The monastic approach to human evil is entirely different, and much more interesting psychologically: It looks at temptations rather than acts, at the bad thoughts that are always distracting us, pulling us away from the present and what we are supposed to be doing. Temptations offer instead a world of fantasy, an indulgence in anxiety or desire. Have I ever been so struck with the fear of being helpless that I became obsessed with the hoarding of goods? Then I have encountered the bad thought of greed. Have I ever let a sexual fantasy take hold of me to such an extent that I ruined a real relationship? Then I have encountered the bad thought of lust. Have I ever lamented over a lost time and place to the extent that my present condition has become abominable to me? Welcome to the bad thought of despair. Have I ever started to pray, and suddenly been overcome by the memory of the wrong another person has done to me? It's the bad thought of anger laying siege.

In my book Amazing Grace: A Vocabulary of Faith, I opened my chapter on the words "good" and "evil" by discussing the way people so often say, "I'm a good person." It's usually a preface to dumping on someone they consider bad. "I'm a good person, I don't cheat on my wife. I don't attack the President (or) I do attack the President." "I'm a good person, I don't engage in homosexual acts (or) I don't engage in homophobia." The litany of self-righteousness that pervades our culture says to me that for all of our therapy and psychological sophistication, we remain remarkably unreflective about ourselves when it comes to our capacity for evil. But the monastic perspective lets no one off the hook. Try this old desert story on for size, maybe substituting the word "terrorist" for "murderer": Abba Poemen said, "If a man has attained to that which the Apostle speaks of--'to the pure all things are pure [Titus 1:15]'--he sees himself as less than all creatures." A brother replied, "How can I deem myself less than a murderer?" and the old man said, "When a man has really comprehended this saying, if he sees a man committing murder, he says, 'He has only committed this one sin, but I commit sins every day.'"

How can I deem myself less than a terrorist? It's an offensive concept, but monasticism was never meant to be pleasing. I sense that when some people think of evil--and especially of those who commit evil acts--they truly believe that they stand apart from it; that they have nothing in common with evildoers. We pride ourselves that we are not anything like the people who would do such things.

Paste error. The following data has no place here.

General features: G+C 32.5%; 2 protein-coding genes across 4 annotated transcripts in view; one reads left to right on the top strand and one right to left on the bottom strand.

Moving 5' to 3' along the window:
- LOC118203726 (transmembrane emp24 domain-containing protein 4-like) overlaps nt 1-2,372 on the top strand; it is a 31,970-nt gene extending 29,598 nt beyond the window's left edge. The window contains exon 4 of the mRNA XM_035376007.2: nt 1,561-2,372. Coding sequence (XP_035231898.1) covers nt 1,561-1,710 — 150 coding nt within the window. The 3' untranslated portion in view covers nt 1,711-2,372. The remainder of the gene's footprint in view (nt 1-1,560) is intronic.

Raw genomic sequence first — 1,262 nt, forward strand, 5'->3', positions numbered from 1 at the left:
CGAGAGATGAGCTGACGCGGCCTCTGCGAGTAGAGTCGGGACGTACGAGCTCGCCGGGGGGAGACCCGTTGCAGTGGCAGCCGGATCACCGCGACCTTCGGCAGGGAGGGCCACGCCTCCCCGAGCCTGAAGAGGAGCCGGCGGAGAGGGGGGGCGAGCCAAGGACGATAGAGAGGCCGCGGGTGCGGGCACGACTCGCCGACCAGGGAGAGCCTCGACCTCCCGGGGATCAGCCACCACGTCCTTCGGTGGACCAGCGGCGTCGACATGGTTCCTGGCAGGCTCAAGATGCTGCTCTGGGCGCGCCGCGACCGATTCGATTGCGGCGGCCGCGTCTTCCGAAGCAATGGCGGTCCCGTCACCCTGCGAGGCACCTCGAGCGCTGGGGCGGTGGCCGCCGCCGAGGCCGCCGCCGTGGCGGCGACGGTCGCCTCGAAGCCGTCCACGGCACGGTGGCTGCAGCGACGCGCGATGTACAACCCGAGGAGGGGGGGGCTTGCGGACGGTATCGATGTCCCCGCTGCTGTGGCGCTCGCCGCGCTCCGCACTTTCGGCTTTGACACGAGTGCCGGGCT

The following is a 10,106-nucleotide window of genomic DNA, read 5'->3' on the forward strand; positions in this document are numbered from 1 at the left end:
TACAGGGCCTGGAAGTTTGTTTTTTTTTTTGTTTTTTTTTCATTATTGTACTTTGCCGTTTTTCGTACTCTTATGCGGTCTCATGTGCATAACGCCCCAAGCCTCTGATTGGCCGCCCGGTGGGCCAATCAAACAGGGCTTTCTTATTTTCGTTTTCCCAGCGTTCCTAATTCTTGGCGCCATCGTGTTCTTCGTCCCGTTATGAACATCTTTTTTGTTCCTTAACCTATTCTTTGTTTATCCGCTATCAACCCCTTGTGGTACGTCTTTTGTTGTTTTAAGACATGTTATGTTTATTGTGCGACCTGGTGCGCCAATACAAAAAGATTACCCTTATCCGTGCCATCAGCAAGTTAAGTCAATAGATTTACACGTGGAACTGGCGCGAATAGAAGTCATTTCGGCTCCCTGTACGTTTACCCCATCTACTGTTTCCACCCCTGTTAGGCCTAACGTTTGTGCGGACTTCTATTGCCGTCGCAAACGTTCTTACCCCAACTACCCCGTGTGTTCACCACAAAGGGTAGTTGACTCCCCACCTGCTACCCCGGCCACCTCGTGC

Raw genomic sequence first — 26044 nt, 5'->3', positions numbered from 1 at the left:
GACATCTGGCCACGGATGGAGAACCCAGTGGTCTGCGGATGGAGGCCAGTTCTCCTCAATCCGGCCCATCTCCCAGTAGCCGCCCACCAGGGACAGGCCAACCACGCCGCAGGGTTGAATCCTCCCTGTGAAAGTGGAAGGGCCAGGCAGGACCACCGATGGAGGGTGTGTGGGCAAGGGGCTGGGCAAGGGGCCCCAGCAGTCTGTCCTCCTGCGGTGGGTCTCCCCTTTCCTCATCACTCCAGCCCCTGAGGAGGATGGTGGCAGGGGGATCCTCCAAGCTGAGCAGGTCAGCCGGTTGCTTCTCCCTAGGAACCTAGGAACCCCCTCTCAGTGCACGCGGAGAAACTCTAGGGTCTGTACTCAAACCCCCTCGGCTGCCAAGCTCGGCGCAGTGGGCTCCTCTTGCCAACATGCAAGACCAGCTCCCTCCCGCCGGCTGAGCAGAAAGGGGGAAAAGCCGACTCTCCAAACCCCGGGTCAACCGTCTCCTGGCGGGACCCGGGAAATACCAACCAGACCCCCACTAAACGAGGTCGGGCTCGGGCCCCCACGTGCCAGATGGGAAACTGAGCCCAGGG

A perspective that I find much more useful in my life, and my work, is that of a moral continuum, moving from thought to action. I might harbor a bad thought--a typical one might be the casual notion that an adulterer toys with, thinking how convenient it would be if the spouse were no longer part of the picture. If I allow myself to move along the continuum, toward action, such a thought can lead to actual murder. More commonly, it leads the adulterer to "eliminate" the spouse by acting as if the husband or wife does not exist. Such a thought, however, properly attended to, and contended with, can move us on the continuum, back into the realm of a good thought, a virtue. We might move from "how convenient if this person weren't in my life," to "my God, what am I thinking of!" to a reconsideration of how we are shortchanging the people closest to us. We may become more capable of making a good decision about our relationships.

But it is remarkably easy to remain inattentive to our thoughts, to lose ourselves in them, allowing them to become desires, and then actions. When evil has really taken us over, we can convince ourselves that what we are doing is worthwhile. Psalm 36 says it well: "Sin whispers to sinners in the depths of their hearts. . . . They so flatter themselves in their minds that they know not their guilt. In their mouths are mischief and deceit. All wisdom is gone. They plot the defeat of goodness, as they lie in bed."

I believe that any creative encounter with evil requires that we not distance ourselves from it by simply demonizing those who commit evil acts. In order to write about evil, a writer has to try to comprehend it, from the inside out; to understand the perpetrators and not necessarily sympathize with them. But Americans seem to have a very difficult time recognizing that there is a distinction between understanding and sympathizing. Somehow we believe that an attempt to inform ourselves about what leads to evil is an attempt to explain it away. I believe that just the opposite is true, and that when it comes to coping with evil, ignorance is our worst enemy. I'm going to conclude with a very brief poem on the subject of goodness. In fact, it's called "Goodness":

Despite our good deeds,
The chatter of our best intentions,
our many kindnesses,
God is at work
in us, close
to the bone,
past the sinews
of our virtues, to the marrow
we cannot feel,
the sudden, helpless tears
when we know what we are,
and can go on.

Kathleen Norris is the author of Dakota: A Spiritual Geography (1993); The Cloister Walk (1996); Amazing Grace: A Vocabulary of Faith (1998); and, most recently, The Virgin of Bennington (2001), an account of her days as a young poet in New York City in the 1970s. The poem "Goodness" appears in her collection Journey (2001), published by the University of Pittsburgh Press.